Walkers at a nursing home. Photo via Pixabay
No matter how complex their health or mobility challenges, every older adult deserves to be treated like the vibrant individual they are and have their wishes respected. For nearly 90% of people aged 55 and older, this means retaining their independence and staying in their own homes.
However, many factors, such as a fall or a lack of support network, may sadly force an older person to move into a congregate setting like a nursing home. As we saw during the COVID-19 pandemic, these are often not the ideal care setting for fragile seniors. In fact, residents of these facilities died at a rate three times higher than their counterparts who stayed in their own homes through a better, different option for aging in place: Program of All-inclusive Care for the Elderly.
Right now, far too many seniors are unable to access innovative, cost-effective care through PACE, because income thresholds keep them from qualifying for Medi-Cal. But new rules are coming in July that will allow more people to experience the benefit of this innovative model of care.
Expanded PACE Access Saves Lives
For seniors who qualify, PACE programs like Gary & Mary West PACE in San Marcos provide coordinated, comprehensive healthcare, social services, transportation, and other support. PACE participants are 24% less likely to end up in the emergency room and experience much lower rates of hospitalizations. And, as an added bonus, PACE care costs taxpayers less than comparable programs for seniors with similar medical needs, saving the state millions of dollars.
People like J.L., a West PACE participant in San Marcos, will readily attest to the positive impact PACE has had on their lives. West PACE provides J.L. with accessible transportation to doctors’ appointments and non-emergency medical visits, as well as skilled nursing care in his home through a partnership with DocGo. Enrolling in PACE allowed him to leave a nursing facility and move back into his own home, where his family can visit more regularly—and has significantly reduced the number of times he’s needed to be hospitalized.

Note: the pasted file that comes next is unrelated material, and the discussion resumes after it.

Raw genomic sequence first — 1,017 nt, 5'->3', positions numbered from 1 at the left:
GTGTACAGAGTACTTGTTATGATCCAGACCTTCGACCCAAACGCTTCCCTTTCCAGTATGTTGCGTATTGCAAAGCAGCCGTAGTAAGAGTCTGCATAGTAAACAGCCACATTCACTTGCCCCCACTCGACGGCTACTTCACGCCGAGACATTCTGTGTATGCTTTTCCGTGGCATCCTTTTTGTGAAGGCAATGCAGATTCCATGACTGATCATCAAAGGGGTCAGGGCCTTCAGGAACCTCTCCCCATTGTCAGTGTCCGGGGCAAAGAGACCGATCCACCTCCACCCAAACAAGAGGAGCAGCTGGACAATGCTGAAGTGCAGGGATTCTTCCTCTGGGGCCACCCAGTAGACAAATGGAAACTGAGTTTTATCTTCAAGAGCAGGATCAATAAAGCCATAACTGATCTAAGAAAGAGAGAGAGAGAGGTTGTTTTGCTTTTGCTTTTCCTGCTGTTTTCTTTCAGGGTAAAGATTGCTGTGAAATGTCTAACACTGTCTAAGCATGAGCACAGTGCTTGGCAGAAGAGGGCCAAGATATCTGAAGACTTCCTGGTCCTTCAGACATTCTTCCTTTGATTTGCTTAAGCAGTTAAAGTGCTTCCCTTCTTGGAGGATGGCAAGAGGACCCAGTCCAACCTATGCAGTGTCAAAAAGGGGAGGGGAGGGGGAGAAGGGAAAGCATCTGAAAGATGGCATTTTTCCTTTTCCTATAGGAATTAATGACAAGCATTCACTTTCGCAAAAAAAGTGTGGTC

Unfortunately, more and more seniors exist in what we call the “forgotten middle,” unable to afford quality healthcare but also unable to qualify for assistance through Medi-Cal and enroll in programs like PACE.
That was the case for Josephine in Oceanside. After a fall forced her to move into a skilled nursing facility for a month, her daughter worked with West PACE and the Foundation for Senior Care to get Medi-Cal coverage, in order to help her to enroll in PACE and stay in her own home. It turned out Josephine was not eligible for Medi-Cal, as her assets exceeded permissible limits, even though she struggled to cover her rent and home care needs on her limited social security income. She was ordered to “spend down” her remaining assets to get coverage.
The out-of-pocket cost of care without Medi-Cal was prohibitive and proved impossible for her family to afford. A month later, Josephine died from complications resulting from her fall. Although PACE might not have cured her illness, we are confident that it would have improved Josephine’s quality of life and supported her family caregivers during the time she had left.
Spread the Word
While it may be too late for Josephine, the good news is that starting on July 1, 2022, the asset limit will increase for many Medi-Cal programs from $2,000 for individuals and $3,000 for couples to $130,000 for individuals plus $65,000 for each additional family member. Since May of this year, individuals over the age of 50 who meet financial eligibility requirements can receive Medi-Cal benefits, regardless of immigration status.
If you were previously denied Medi-Cal, consider re-applying this summer. Tell your family, friends, and other loved ones who could benefit to look at their situation and see if they could qualify for Medi-Cal and afford to enroll in PACE.
And if you’re looking for more ways to get involved, ask your members of Congress to support the PACE Expanded Act of 2022, which would lower the barriers to PACE enrollment even further, ensuring more seniors and their caregivers can access this innovative health plan.
Rena Smith is the executive director of Gary & Mary West PACE in San Marcos. She is a resident of Oceanside.